A Creative Approach to Addressing COVID-19 in Communities

With COVID-19 cases surging to record highs across the United States, building public confidence in vaccines is more critical than ever. However, widespread misinformation about vaccines has fueled distrust and hesitation in many of the country’s communities at greatest risk.

Organizations must find new ways to cut through skepticism and communicate information about the safety and effectiveness of vaccination. That is why the CDC Foundation is collaborating with the National Endowment for the Arts (NEA) to support organizations across the country that are engaging the arts to build vaccine confidence.

With $2.5 million in funding from the Centers for Disease Control and Prevention (CDC), the CDC Foundation is providing grants to 30 organizations to use their chosen art forms to educate their communities and encourage vaccination for COVID-19 and the seasonal flu.

You may wonder, "What kind of an impact can the arts have on a public health issue like vaccination?"

Throughout human history, art has often been used to explore and communicate complex topics—inspiring conversations and greater understanding. Local artists and culture bearers have long been viewed as trusted messengers, translating vital information to make it more understandable, personable and actionable. This remains true today—from the beginning of the pandemic, local artists and cultural organizations have communicated essential public health information within their communities.

The 30 partner organizations span 18 states, and include arts centers, public health advocates, universities, youth groups, dance companies and more. The projects they are developing are as creative as they are diverse. Narrative film, live theater, podcasts, dance performances, street art, poetry and quilting are just a few examples of the unique ways in which they will engage their communities.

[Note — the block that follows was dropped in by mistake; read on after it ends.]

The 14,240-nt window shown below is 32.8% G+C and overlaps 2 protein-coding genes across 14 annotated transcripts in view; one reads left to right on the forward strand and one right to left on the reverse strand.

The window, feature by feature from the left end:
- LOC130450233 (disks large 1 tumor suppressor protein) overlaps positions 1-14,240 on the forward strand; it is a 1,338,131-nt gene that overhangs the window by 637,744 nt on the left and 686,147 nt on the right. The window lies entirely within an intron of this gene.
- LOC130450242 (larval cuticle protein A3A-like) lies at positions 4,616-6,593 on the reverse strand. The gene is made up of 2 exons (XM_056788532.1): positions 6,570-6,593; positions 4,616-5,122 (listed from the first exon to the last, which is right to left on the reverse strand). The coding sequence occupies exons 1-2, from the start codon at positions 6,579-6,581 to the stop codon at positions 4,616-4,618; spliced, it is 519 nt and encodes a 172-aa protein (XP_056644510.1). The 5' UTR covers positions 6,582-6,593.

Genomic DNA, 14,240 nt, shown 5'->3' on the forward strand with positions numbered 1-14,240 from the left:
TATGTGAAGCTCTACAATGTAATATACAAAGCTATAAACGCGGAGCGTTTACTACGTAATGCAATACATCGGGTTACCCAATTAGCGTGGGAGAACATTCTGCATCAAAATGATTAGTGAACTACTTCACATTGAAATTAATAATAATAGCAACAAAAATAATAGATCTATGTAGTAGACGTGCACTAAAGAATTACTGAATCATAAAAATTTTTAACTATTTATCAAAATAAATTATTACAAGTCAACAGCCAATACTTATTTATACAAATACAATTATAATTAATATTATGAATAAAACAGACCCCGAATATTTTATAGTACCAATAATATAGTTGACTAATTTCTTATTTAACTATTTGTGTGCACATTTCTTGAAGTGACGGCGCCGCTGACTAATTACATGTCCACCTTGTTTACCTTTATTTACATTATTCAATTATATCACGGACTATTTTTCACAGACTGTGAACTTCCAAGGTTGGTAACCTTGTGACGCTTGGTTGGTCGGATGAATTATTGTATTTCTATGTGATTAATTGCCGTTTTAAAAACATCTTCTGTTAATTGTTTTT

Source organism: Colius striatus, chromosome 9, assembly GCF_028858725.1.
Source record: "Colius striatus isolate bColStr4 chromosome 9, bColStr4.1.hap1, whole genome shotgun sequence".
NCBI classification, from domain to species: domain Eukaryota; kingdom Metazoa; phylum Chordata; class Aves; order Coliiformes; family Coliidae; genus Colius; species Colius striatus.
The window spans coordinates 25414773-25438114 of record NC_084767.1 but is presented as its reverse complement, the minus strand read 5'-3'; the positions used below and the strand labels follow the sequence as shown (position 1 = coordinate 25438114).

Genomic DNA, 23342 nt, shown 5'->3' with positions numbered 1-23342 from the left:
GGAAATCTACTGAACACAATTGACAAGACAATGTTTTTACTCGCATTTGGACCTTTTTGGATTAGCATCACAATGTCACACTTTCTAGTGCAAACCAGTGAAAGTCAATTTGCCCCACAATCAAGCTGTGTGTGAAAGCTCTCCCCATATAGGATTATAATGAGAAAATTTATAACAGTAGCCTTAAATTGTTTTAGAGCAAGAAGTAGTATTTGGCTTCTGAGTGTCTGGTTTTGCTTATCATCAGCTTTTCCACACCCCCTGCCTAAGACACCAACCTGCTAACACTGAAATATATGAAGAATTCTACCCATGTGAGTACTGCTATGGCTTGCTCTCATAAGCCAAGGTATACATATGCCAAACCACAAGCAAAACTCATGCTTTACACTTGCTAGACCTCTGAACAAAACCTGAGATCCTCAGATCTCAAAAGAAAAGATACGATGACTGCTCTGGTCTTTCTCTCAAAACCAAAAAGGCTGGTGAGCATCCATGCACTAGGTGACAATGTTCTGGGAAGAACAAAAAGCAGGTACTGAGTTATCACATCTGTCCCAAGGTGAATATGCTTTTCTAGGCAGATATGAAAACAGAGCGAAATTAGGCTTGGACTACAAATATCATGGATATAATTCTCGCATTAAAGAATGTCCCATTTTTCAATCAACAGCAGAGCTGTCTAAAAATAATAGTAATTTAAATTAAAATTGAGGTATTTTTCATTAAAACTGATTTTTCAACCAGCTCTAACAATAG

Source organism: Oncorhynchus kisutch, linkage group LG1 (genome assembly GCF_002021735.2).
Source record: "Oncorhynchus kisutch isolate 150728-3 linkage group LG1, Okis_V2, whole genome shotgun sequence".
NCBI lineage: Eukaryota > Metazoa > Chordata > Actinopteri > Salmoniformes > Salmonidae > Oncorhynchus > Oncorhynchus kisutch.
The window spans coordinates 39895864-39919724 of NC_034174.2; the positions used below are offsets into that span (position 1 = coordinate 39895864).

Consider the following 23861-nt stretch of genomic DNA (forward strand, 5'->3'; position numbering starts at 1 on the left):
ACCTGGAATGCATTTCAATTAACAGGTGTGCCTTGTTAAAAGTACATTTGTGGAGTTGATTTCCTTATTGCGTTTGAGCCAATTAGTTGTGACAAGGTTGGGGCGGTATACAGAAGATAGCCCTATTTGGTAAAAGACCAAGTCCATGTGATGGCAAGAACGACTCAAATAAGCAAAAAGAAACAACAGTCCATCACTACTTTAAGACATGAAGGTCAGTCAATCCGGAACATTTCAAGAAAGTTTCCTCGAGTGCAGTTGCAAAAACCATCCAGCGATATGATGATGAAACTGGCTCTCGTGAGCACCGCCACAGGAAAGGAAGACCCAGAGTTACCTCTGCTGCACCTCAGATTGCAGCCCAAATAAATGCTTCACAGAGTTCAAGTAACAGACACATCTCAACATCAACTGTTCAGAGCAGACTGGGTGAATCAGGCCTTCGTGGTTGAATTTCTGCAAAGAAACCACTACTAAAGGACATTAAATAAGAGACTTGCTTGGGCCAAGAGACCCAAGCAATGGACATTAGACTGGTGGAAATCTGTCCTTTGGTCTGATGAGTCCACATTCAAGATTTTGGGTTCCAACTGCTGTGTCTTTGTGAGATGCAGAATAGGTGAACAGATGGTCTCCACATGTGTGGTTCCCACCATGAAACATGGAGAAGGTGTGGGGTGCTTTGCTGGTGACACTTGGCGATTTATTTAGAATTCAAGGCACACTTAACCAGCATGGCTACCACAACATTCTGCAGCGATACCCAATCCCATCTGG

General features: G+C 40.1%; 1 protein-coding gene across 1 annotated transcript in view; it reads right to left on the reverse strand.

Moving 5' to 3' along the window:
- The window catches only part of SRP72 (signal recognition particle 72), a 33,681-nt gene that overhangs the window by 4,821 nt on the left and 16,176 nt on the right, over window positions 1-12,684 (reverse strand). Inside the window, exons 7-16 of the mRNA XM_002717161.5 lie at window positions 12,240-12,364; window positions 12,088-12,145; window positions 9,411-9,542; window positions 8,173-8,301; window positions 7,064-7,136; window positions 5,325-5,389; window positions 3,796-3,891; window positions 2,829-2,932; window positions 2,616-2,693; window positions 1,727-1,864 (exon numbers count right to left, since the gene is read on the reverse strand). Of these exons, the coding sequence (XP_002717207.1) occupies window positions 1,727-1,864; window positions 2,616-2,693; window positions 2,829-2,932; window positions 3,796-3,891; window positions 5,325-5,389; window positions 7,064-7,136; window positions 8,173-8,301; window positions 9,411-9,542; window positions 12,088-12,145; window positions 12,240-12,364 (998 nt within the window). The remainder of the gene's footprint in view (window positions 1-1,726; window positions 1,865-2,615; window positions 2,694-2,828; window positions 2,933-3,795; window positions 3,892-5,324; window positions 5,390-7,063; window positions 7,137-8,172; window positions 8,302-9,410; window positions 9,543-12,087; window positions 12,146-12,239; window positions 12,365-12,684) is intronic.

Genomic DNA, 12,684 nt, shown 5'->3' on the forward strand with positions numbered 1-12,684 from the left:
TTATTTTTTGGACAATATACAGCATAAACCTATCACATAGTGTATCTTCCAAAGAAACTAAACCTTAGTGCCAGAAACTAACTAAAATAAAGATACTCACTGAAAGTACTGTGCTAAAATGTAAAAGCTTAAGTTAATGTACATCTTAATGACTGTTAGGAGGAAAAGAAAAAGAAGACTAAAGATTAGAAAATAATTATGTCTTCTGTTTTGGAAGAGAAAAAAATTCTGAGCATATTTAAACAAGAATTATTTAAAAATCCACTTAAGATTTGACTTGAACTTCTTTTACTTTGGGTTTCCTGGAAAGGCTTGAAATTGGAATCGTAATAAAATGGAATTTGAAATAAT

By using the power of the arts in vaccine outreach, these organizations will deliver accurate, science-based information about COVID-19 and flu vaccination in innovative and engaging ways. They will create artwork that speaks directly to the concerns of their communities and inspires them to get vaccinated.

We look forward to the inspirational work these grants will fund and hope that this powerful union of art and science will help bring us a step closer to ending the COVID-19 pandemic and, critically, save lives.

Learn more.

The grants were awarded through a competitive process and are funded by the CDC Foundation. Federal funding for this effort is made possible through cooperative agreement 5 NU38OT000288-04-00 from the Centers for Disease Control and Prevention (CDC) of the U.S. Department of Health and Human Services (HHS) totaling $2,500,000.00 with 100 percent funding from CDC/HHS.

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Rachael Casey, MPH is federal program manager for the CDC Foundation’s department of infectious disease programs.
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Ruth O’Neill is a senior communications officer for the CDC Foundation’s department of infectious disease programs.